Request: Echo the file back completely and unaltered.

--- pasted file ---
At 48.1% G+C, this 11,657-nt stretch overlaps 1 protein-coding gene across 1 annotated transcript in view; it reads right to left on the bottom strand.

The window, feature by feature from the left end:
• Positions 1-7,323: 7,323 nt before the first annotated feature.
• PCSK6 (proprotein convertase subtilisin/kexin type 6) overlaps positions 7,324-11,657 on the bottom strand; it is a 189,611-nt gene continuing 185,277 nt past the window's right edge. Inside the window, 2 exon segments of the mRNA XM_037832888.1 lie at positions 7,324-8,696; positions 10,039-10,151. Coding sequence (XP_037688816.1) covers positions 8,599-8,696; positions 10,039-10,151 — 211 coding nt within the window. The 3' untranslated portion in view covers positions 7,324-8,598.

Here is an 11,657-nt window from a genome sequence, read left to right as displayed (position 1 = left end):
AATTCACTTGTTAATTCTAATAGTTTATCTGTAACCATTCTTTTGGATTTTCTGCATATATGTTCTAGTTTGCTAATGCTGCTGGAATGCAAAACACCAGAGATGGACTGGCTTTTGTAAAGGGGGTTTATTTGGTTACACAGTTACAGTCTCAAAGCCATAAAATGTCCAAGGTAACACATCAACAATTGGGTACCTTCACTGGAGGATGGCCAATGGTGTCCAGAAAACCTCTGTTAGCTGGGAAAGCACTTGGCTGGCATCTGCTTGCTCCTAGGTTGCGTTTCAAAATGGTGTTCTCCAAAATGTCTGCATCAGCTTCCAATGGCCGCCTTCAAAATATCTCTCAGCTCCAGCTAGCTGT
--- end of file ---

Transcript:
At 48.1% G+C, this 11,657-nt stretch overlaps 1 protein-coding gene across 1 annotated transcript in view; it reads right to left on the bottom strand.

The window, feature by feature from the left end:
• Positions 1-7,323: 7,323 nt before the first annotated feature.
• PCSK6 (proprotein convertase subtilisin/kexin type 6) overlaps positions 7,324-11,657 on the bottom strand; it is a 189,611-nt gene continuing 185,277 nt past the window's right edge. Inside the window, 2 exon segments of the mRNA XM_037832888.1 lie at positions 7,324-8,696; positions 10,039-10,151. Coding sequence (XP_037688816.1) covers positions 8,599-8,696; positions 10,039-10,151 — 211 coding nt within the window. The 3' untranslated portion in view covers positions 7,324-8,598.

Here is an 11,657-nt window from a genome sequence, read left to right as displayed (position 1 = left end):
AATTCACTTGTTAATTCTAATAGTTTATCTGTAACCATTCTTTTGGATTTTCTGCATATATGTTCTAGTTTGCTAATGCTGCTGGAATGCAAAACACCAGAGATGGACTGGCTTTTGTAAAGGGGGTTTATTTGGTTACACAGTTACAGTCTCAAAGCCATAAAATGTCCAAGGTAACACATCAACAATTGGGTACCTTCACTGGAGGATGGCCAATGGTGTCCAGAAAACCTCTGTTAGCTGGGAAAGCACTTGGCTGGCATCTGCTTGCTCCTAGGTTGCGTTTCAAAATGGTGTTCTCCAAAATGTCTGCATCAGCTTCCAATGGCCGCCTTCAAAATATCTCTCAGCTCCAGCTAGCTGT